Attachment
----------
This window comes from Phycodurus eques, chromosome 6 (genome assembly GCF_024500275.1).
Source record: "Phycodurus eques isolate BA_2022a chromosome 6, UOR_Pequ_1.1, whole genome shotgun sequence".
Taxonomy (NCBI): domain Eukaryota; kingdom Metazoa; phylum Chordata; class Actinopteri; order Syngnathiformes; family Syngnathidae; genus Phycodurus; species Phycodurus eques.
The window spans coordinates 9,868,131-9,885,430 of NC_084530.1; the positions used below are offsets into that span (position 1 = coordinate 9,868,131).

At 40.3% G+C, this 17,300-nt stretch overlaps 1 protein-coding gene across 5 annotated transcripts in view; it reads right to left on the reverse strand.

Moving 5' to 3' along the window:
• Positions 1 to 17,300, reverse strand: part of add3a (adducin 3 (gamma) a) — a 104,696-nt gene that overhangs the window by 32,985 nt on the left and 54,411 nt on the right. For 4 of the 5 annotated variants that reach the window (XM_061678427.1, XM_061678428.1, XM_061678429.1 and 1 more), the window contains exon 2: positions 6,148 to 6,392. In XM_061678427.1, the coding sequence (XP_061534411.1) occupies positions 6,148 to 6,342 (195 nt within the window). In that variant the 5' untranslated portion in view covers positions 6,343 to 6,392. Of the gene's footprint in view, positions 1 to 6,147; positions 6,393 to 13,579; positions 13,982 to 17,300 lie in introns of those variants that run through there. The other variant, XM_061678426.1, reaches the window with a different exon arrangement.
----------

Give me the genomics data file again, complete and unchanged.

This window comes from Phycodurus eques, chromosome 6 (genome assembly GCF_024500275.1).
Source record: "Phycodurus eques isolate BA_2022a chromosome 6, UOR_Pequ_1.1, whole genome shotgun sequence".
Taxonomy (NCBI): domain Eukaryota; kingdom Metazoa; phylum Chordata; class Actinopteri; order Syngnathiformes; family Syngnathidae; genus Phycodurus; species Phycodurus eques.
The window spans coordinates 9,868,131-9,885,430 of NC_084530.1; the positions used below are offsets into that span (position 1 = coordinate 9,868,131).

At 40.3% G+C, this 17,300-nt stretch overlaps 1 protein-coding gene across 5 annotated transcripts in view; it reads right to left on the reverse strand.

Moving 5' to 3' along the window:
• Positions 1 to 17,300, reverse strand: part of add3a (adducin 3 (gamma) a) — a 104,696-nt gene that overhangs the window by 32,985 nt on the left and 54,411 nt on the right. For 4 of the 5 annotated variants that reach the window (XM_061678427.1, XM_061678428.1, XM_061678429.1 and 1 more), the window contains exon 2: positions 6,148 to 6,392. In XM_061678427.1, the coding sequence (XP_061534411.1) occupies positions 6,148 to 6,342 (195 nt within the window). In that variant the 5' untranslated portion in view covers positions 6,343 to 6,392. Of the gene's footprint in view, positions 1 to 6,147; positions 6,393 to 13,579; positions 13,982 to 17,300 lie in introns of those variants that run through there. The other variant, XM_061678426.1, reaches the window with a different exon arrangement.